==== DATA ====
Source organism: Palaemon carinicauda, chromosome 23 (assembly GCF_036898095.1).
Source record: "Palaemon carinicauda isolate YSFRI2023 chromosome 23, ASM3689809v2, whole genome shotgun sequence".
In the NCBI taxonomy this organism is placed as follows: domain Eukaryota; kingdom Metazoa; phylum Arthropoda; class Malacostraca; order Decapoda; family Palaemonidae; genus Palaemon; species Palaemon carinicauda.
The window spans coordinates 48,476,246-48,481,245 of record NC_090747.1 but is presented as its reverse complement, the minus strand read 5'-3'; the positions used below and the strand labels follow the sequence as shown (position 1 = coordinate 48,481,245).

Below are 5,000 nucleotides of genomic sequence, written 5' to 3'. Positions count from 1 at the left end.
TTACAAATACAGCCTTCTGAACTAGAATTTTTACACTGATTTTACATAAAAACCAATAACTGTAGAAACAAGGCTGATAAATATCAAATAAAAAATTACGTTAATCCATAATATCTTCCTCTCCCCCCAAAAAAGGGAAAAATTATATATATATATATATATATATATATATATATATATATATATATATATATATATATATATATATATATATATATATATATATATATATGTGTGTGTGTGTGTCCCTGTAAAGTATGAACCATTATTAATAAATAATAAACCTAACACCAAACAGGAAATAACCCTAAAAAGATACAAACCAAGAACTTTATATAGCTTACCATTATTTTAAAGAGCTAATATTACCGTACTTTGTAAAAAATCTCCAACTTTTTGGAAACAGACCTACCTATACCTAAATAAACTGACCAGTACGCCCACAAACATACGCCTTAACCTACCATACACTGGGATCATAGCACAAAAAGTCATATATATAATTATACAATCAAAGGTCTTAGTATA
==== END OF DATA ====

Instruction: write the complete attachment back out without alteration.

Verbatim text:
Source organism: Palaemon carinicauda, chromosome 23 (assembly GCF_036898095.1).
Source record: "Palaemon carinicauda isolate YSFRI2023 chromosome 23, ASM3689809v2, whole genome shotgun sequence".
In the NCBI taxonomy this organism is placed as follows: domain Eukaryota; kingdom Metazoa; phylum Arthropoda; class Malacostraca; order Decapoda; family Palaemonidae; genus Palaemon; species Palaemon carinicauda.
The window spans coordinates 48,476,246-48,481,245 of record NC_090747.1 but is presented as its reverse complement, the minus strand read 5'-3'; the positions used below and the strand labels follow the sequence as shown (position 1 = coordinate 48,481,245).

Below are 5,000 nucleotides of genomic sequence, written 5' to 3'. Positions count from 1 at the left end.
TTACAAATACAGCCTTCTGAACTAGAATTTTTACACTGATTTTACATAAAAACCAATAACTGTAGAAACAAGGCTGATAAATATCAAATAAAAAATTACGTTAATCCATAATATCTTCCTCTCCCCCCAAAAAAGGGAAAAATTATATATATATATATATATATATATATATATATATATATATATATATATATATATATATATATATATATATATATATATATATATATATGTGTGTGTGTGTGTCCCTGTAAAGTATGAACCATTATTAATAAATAATAAACCTAACACCAAACAGGAAATAACCCTAAAAAGATACAAACCAAGAACTTTATATAGCTTACCATTATTTTAAAGAGCTAATATTACCGTACTTTGTAAAAAATCTCCAACTTTTTGGAAACAGACCTACCTATACCTAAATAAACTGACCAGTACGCCCACAAACATACGCCTTAACCTACCATACACTGGGATCATAGCACAAAAAGTCATATATATAATTATACAATCAAAGGTCTTAGTATA